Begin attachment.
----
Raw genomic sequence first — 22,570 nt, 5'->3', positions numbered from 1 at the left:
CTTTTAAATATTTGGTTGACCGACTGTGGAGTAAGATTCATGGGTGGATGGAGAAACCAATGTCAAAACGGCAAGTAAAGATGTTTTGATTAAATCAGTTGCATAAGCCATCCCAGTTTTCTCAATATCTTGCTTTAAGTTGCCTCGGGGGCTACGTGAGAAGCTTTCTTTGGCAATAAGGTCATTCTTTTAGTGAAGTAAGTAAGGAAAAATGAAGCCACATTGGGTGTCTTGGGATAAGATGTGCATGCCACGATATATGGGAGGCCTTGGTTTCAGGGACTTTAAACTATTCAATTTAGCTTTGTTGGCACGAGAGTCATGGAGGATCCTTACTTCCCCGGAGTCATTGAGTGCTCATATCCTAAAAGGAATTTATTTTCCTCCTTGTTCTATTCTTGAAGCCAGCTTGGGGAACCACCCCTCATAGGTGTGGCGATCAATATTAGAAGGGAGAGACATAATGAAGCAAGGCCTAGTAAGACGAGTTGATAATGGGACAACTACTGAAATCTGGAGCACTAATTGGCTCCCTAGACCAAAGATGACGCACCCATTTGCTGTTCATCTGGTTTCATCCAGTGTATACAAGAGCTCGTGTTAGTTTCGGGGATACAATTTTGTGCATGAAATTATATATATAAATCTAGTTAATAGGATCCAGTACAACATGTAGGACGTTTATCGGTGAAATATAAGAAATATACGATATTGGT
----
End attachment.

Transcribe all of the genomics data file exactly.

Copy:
Raw genomic sequence first — 22,570 nt, 5'->3', positions numbered from 1 at the left:
CTTTTAAATATTTGGTTGACCGACTGTGGAGTAAGATTCATGGGTGGATGGAGAAACCAATGTCAAAACGGCAAGTAAAGATGTTTTGATTAAATCAGTTGCATAAGCCATCCCAGTTTTCTCAATATCTTGCTTTAAGTTGCCTCGGGGGCTACGTGAGAAGCTTTCTTTGGCAATAAGGTCATTCTTTTAGTGAAGTAAGTAAGGAAAAATGAAGCCACATTGGGTGTCTTGGGATAAGATGTGCATGCCACGATATATGGGAGGCCTTGGTTTCAGGGACTTTAAACTATTCAATTTAGCTTTGTTGGCACGAGAGTCATGGAGGATCCTTACTTCCCCGGAGTCATTGAGTGCTCATATCCTAAAAGGAATTTATTTTCCTCCTTGTTCTATTCTTGAAGCCAGCTTGGGGAACCACCCCTCATAGGTGTGGCGATCAATATTAGAAGGGAGAGACATAATGAAGCAAGGCCTAGTAAGACGAGTTGATAATGGGACAACTACTGAAATCTGGAGCACTAATTGGCTCCCTAGACCAAAGATGACGCACCCATTTGCTGTTCATCTGGTTTCATCCAGTGTATACAAGAGCTCGTGTTAGTTTCGGGGATACAATTTTGTGCATGAAATTATATATATAAATCTAGTTAATAGGATCCAGTACAACATGTAGGACGTTTATCGGTGAAATATAAGAAATATACGATATTGGT